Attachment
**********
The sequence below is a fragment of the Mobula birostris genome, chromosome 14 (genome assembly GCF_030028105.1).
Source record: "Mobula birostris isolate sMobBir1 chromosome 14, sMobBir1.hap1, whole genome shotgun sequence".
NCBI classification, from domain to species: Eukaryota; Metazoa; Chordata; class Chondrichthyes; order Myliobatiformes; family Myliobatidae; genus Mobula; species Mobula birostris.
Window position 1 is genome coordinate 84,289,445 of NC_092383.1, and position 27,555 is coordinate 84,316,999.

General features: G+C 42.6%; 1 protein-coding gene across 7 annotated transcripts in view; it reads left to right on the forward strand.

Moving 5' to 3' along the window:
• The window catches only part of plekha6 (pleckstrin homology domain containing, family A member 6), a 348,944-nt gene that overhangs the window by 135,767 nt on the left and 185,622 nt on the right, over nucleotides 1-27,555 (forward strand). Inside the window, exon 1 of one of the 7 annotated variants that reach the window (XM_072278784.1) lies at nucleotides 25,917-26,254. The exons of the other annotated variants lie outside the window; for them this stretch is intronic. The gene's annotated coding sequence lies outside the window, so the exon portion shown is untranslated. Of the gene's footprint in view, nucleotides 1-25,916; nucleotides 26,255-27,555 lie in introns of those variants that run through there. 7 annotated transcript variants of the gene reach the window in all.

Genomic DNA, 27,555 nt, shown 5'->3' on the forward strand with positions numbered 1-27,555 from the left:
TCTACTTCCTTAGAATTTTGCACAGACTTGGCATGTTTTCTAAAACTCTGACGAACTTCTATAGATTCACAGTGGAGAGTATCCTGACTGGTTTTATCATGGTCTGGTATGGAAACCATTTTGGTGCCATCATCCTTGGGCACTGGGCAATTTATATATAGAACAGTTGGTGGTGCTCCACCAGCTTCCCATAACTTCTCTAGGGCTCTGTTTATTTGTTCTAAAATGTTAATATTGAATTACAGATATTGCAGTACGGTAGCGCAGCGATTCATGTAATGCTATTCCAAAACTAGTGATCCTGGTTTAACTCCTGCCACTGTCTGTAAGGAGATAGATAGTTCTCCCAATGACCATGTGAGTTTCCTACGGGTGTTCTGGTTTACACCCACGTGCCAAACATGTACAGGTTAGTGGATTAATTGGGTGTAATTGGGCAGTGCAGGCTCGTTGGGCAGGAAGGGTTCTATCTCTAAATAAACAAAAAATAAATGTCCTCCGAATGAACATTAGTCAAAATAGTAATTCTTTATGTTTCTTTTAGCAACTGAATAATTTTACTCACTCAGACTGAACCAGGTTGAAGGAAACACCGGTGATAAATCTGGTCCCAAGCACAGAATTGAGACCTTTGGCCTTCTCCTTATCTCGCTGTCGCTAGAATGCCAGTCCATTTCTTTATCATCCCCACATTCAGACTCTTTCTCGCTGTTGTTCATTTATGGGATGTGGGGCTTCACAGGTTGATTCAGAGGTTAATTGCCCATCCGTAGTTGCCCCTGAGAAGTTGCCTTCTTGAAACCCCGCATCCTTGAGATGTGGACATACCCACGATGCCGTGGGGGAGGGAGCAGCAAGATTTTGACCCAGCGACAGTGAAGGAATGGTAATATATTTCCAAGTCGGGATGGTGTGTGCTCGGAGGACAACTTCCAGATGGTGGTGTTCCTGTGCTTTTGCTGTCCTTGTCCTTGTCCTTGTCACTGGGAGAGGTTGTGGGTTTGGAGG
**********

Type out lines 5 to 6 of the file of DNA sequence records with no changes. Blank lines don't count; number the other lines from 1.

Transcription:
General features: G+C 42.6%; 1 protein-coding gene across 7 annotated transcripts in view; it reads left to right on the forward strand.

Moving 5' to 3' along the window: